Q&A with Annie Marie Musselman

Annie Marie Musselman just recently launched an amazing Kick-Starter campaign to help her launch her new book, Finding Trust. Annie Marie, a Seattle photographer whose work focuses on documenting the unique balance and relationships between humans and animals, and most recently the lives of recovering animals at the Sarvey Wildlife Rehabilitation Center reveals a glimpse into her vision and motivation in our interview below.

It feels as though Finding Trust embodies the photography that you’ve been working on for years. How has Finding Trust enhanced and influenced your current and future photographic endeavors?
When I started shooting at Sarvey and the work became recognized around the photo world, editors would frequently say, ” just shoot them the way you photograph the animals”. I realized I was photographing them in a really natural way but would steer the look to be other worldly or spiritual, I feel that humans and animals share an inexplicable bond and it was kind of a way of uncovering that thought. I became fascinated by this connection and traveled to Uganda and Indonesian and Malaysian Borneo to uncover more of those ideas in the animal world. My new work focuses on endangered species in sanctuaries around the world, I just finished working at Wolf Haven this past year on grant from Getty Images called The Getty Images Grant For Good.

How have the experiences you’ve had with your family and friends affected your work with Sarvey Wildlife Rehabilitation Center?
It’s actually more like how has Sarvey affected my relationship to my family and friends, because as far as my family goes, I felt more connected than ever……..to see life change so drastically from my mom passing away to other animals who were also my friends coming and going from my life, it made me feel the awesome-ness if you will of this earth, the work we have to do here and the beauty of our lives. I felt so much driving home from that amazing rescue center in the foothills of the north cascades, so much would happen their, so much urgency and so much love that coming home to the city felt so irrelevant at first and then I realized it was just that I was changing a lot, caring more for myself, animals, the environment, so I wasn’t interested in things that used to, I had a new vision I guess. It was so fun and still is. The animals touched me and gave me some truths about our true selves and who we are really meant to be, and now I can never go back….

What are the next steps for the publishing of Finding Trust once you’ve reached your fundraising goal?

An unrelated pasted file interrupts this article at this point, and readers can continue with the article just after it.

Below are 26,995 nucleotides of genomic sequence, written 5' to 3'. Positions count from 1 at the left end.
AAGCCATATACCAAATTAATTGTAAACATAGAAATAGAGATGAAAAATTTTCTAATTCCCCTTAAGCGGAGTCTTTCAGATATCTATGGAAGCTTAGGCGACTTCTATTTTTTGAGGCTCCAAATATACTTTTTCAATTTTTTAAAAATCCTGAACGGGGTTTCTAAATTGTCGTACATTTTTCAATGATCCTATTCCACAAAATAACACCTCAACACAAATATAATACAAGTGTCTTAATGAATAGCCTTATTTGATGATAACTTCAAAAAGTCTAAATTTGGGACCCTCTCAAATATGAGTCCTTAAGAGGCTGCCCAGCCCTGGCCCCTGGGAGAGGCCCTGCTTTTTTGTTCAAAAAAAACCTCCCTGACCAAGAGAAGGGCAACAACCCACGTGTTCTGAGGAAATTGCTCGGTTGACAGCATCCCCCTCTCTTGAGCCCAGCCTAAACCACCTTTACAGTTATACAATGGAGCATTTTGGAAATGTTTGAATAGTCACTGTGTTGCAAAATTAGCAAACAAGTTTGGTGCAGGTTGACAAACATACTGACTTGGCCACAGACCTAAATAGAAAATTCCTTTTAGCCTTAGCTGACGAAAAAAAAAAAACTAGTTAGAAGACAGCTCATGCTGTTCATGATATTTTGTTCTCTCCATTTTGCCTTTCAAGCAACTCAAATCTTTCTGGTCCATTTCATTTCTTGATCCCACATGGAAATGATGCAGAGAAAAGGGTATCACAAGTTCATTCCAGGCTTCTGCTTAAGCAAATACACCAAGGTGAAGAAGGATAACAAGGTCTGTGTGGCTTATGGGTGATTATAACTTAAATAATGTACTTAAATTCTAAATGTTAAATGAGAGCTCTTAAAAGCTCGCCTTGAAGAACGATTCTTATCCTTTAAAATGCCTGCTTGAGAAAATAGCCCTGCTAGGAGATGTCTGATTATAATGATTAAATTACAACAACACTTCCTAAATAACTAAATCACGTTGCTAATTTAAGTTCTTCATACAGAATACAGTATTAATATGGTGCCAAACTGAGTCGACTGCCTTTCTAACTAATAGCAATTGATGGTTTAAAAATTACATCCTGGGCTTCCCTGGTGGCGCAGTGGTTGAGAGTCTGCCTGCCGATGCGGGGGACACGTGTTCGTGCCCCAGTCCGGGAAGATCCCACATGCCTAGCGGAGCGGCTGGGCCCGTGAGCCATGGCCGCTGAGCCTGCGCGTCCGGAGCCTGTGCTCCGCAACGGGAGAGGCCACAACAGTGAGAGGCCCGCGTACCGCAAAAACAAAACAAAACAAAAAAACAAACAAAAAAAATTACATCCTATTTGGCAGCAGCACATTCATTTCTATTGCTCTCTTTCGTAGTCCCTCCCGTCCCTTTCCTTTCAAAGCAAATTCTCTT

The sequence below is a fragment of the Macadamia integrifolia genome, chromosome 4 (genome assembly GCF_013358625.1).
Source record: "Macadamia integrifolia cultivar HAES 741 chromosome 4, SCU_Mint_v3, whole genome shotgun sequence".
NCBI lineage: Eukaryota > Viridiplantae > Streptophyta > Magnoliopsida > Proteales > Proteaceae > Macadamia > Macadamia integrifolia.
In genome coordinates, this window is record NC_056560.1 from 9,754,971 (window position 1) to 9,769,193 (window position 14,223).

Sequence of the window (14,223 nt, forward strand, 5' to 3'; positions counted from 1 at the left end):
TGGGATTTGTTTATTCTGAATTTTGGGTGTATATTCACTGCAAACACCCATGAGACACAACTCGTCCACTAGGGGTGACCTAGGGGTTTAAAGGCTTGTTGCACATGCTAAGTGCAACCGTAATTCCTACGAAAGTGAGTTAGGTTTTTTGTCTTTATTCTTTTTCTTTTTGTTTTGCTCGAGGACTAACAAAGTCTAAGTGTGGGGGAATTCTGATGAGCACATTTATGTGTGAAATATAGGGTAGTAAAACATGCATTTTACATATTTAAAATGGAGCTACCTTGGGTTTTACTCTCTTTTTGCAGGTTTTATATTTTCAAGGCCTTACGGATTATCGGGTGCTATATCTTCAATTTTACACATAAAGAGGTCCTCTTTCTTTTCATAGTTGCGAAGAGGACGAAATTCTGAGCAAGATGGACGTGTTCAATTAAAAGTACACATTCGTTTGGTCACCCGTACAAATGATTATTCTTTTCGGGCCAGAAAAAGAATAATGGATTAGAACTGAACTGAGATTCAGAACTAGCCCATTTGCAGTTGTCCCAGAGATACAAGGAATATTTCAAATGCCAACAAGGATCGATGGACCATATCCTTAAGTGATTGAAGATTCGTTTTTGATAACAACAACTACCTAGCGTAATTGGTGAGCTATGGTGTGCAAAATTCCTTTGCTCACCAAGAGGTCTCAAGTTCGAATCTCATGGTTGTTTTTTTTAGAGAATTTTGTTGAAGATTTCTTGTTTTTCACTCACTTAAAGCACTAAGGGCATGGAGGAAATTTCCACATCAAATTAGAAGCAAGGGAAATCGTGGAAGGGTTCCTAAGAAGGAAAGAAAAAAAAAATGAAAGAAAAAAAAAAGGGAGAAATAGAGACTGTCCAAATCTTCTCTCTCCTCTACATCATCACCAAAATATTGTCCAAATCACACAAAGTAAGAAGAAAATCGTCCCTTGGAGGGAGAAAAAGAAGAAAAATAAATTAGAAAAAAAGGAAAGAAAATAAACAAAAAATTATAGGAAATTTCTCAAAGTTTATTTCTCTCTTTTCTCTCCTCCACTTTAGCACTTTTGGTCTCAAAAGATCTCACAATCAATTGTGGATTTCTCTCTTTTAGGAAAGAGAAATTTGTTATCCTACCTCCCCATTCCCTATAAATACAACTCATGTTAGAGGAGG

Kehrer Verlag will request all the high res images for the book and there are so many so I’m sure it will be quite an editing process. I do have a dummie draft of the book that I sent to them, it includes 50 frames. Tony Angell is contributing a forward for the book. Tony is an artist and writer who has published a number of award winning books on nature. His sculpture and drawings of subjects from nature have likewise won national and international awards. Once published, I will embark on a coordinated program of promotion and distribution of the volume. This effort will be critical to the eventual enjoyment and motivation that this book will provide the reader. The book should be published in 2013, that is the plan!

What are your artistic goals and ambitions once Finding Trust is published?
Kehrer wants me to have an exhibition of the work along with the book release and i’ll be looking for a gallery for that. I’ve shown the work nationally and have had two earlier exhibits one in NYC and one here in Seattle but it will be great to have a show with the complete body of work.

Can you tell me more about your newest body of work, For The Innocent? How does it relate or not-relate to your past work?
It’s a continuation of the theme of animals relating to humans in the sense that humans have the ability to save an endangered species by breeding in private sanctuaries. I just finished working at Wolf Haven and they are working tirelessly to save the Red Wolf and the Mexican Grey wolf who are both highly endangered. I have a long list of sanctuaries around the world who are doing endangered species restoration and i’m so excited to continue the work.

Annie Marie’s work has been published in National Geographic, Real Simple, Marie Claire, American Photography 23 and 25 and several publications throughout Asia and Europe. This body of work has also made it to the top 50 in the nationally juried, traveling exhibition Critical Mass. Check out her campaign today.

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